For my three-year-old daughter, Hazel, there is no place like a bathroom for theological conversation. Feet dangling off the edge of the toilet, she ponders the mysteries of God. Some of her words have jarred me.
She recently mused, “You know, Mom, God can hear you. He can hear you even if you’re talking to your friend.”
I said, “That’s true. God can hear you even if you are just thinking.”
She was not interested in my contribution and went on as if I hadn’t spoken, “He can hear you even if you talk like this,” and then she mouthed some words silently. I nodded.
Hazel stared at the bathroom floor for a minute, deep in thought, and said, beginning quietly as if to herself, “and he’s down the drain…” and then, louder, with the exasperation of one confounded by a mystery, “I don’t know why he’s down there!”
A little shocked I asked, “Why is God down the drain?”
Hazel looked up at me and nearly shouted, “BECAUSE HE’S EVERYWHERE!”
Of course, she’s right. If God is everywhere, then God is down the drain. God-in-the-drain is basic Christian orthodoxy. But I hadn’t considered the drain. I hadn’t considered that God’s omnipresence extends to places like that. But it does, because this whole place, including the drain and whatever slime that coats it, only exists because God loves it. In the words of Robert Farrar Capon, “He likes it; therefore, it stays. The whole marvelous collection of stones, skins, feathers, and string exists because at least one lover has never quite taken his eye off it.”
At the end of the book of Job, when God finally speaks into Job’s suffering, we see God’s attention to all things, great and small, from the dimensions of the earth’s foundation to the wild ox and the ostrich.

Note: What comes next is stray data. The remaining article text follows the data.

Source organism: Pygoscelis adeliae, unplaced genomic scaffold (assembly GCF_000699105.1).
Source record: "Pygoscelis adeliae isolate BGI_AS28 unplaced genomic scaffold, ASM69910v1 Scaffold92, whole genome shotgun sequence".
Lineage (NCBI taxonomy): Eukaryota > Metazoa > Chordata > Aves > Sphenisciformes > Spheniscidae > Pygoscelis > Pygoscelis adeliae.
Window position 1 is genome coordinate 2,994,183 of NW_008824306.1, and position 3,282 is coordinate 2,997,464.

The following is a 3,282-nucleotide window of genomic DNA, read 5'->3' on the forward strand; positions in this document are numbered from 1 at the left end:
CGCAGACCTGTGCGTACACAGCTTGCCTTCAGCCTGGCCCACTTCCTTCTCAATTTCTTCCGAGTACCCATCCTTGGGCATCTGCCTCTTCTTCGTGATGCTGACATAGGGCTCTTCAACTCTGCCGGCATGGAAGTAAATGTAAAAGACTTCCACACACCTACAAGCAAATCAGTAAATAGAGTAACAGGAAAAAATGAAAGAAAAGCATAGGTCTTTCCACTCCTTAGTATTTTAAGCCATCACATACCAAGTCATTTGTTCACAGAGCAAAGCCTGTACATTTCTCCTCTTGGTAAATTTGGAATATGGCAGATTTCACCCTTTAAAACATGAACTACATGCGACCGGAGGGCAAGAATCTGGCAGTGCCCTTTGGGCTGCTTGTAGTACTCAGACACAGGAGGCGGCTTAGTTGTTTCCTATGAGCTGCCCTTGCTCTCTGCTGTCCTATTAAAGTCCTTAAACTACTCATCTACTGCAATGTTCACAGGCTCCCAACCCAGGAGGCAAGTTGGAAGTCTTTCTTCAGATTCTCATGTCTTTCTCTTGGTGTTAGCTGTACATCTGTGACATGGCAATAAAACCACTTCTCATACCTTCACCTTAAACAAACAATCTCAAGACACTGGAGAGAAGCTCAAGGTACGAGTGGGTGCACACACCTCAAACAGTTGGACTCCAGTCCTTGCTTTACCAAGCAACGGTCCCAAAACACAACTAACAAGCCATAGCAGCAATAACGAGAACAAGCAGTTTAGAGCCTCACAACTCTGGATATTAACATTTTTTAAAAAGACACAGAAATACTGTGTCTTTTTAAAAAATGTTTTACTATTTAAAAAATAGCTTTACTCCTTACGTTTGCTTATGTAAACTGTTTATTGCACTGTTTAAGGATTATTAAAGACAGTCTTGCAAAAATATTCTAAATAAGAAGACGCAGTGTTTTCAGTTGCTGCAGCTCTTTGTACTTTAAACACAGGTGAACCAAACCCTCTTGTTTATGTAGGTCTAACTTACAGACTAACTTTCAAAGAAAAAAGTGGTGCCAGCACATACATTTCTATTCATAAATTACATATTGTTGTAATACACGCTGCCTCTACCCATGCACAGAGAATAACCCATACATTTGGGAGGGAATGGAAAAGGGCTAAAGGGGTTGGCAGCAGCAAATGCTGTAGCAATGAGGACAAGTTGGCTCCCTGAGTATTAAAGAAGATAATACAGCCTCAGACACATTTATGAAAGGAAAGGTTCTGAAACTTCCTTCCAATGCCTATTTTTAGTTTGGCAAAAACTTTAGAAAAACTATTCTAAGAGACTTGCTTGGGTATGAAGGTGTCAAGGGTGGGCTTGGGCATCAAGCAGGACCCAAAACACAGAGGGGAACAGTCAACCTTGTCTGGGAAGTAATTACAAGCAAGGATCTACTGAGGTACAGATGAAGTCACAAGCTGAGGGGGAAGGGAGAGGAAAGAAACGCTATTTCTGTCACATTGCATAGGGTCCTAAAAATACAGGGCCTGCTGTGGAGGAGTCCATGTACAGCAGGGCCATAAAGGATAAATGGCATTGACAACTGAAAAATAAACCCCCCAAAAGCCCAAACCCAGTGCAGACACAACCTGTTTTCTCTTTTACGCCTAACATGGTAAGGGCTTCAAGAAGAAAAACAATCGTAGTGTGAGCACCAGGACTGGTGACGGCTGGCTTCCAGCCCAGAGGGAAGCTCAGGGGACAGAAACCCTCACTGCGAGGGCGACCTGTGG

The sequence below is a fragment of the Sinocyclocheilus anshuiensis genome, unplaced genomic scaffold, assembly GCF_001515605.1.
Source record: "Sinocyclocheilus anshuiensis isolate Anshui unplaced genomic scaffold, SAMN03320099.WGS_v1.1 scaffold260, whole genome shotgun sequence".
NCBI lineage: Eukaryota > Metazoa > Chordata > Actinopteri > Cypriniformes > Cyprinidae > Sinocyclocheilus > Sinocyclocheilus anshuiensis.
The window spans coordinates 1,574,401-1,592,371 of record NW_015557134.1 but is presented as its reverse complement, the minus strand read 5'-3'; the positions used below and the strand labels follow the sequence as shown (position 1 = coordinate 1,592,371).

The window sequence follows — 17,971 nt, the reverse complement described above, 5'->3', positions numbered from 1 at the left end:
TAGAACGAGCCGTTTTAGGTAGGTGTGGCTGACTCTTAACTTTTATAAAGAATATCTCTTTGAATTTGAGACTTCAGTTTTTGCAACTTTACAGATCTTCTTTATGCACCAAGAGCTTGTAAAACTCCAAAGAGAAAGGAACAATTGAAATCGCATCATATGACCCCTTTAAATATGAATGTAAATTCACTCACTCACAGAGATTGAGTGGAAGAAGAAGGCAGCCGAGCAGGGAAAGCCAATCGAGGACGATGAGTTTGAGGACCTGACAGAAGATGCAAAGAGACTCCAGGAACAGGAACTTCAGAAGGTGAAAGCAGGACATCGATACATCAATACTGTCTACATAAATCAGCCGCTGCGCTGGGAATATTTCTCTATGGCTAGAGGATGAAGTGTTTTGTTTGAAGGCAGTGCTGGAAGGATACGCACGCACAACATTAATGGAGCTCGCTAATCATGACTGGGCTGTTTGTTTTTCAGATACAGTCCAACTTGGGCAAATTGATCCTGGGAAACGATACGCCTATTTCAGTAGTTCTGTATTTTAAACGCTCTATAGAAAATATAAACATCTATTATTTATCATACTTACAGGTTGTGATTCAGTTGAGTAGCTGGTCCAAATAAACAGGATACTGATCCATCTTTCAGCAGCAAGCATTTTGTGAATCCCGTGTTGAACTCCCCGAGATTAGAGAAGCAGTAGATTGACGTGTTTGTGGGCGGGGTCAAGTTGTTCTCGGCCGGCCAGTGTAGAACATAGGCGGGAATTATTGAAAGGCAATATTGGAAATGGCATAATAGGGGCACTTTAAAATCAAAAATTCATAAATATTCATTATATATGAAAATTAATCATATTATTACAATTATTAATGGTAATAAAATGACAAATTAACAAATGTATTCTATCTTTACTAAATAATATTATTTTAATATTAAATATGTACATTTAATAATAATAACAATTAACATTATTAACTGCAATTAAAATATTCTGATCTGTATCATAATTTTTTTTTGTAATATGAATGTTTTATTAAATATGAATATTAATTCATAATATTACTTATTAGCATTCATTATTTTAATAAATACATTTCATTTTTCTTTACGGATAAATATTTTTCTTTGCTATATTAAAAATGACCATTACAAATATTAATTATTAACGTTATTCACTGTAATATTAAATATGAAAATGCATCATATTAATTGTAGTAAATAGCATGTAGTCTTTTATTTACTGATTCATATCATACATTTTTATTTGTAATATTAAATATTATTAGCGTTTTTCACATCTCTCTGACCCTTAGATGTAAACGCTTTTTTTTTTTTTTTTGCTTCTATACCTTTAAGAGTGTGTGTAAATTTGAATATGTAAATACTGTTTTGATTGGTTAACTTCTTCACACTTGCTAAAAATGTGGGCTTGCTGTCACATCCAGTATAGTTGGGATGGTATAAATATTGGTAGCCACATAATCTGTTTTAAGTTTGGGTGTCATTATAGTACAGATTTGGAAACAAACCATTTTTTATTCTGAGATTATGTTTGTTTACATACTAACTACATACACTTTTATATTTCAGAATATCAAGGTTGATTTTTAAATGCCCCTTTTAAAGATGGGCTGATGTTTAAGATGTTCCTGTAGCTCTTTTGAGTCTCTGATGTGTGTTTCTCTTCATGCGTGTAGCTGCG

The doctrine of God’s omnipresence can sometimes feel so impersonal, so beyond us, but in those chapters of Job it is intimate, particular. “Do you watch when the doe bears her fawn? Do you count the months till they bear? Do you know the time they give birth? They crouch down and bring forth their young, their labor pains are ended.” God’s eye is on the doe who gives birth in the thicket, with no human eyes to watch it, no marketable value, no purpose other than his pleasure. God attends even to her as she crouches in the pains of labor. God is at once everywhere, and still so near.
I shouldn’t have been surprised by Hazel’s insight. Even the drain is not outside of God’s purview and presence. There is no where that is apart from God’s love. I take that with me through my days. With David I ask, “Where can I go from your Spirit? Where can I flee from your presence?”
Nowhere. Not even down the drain.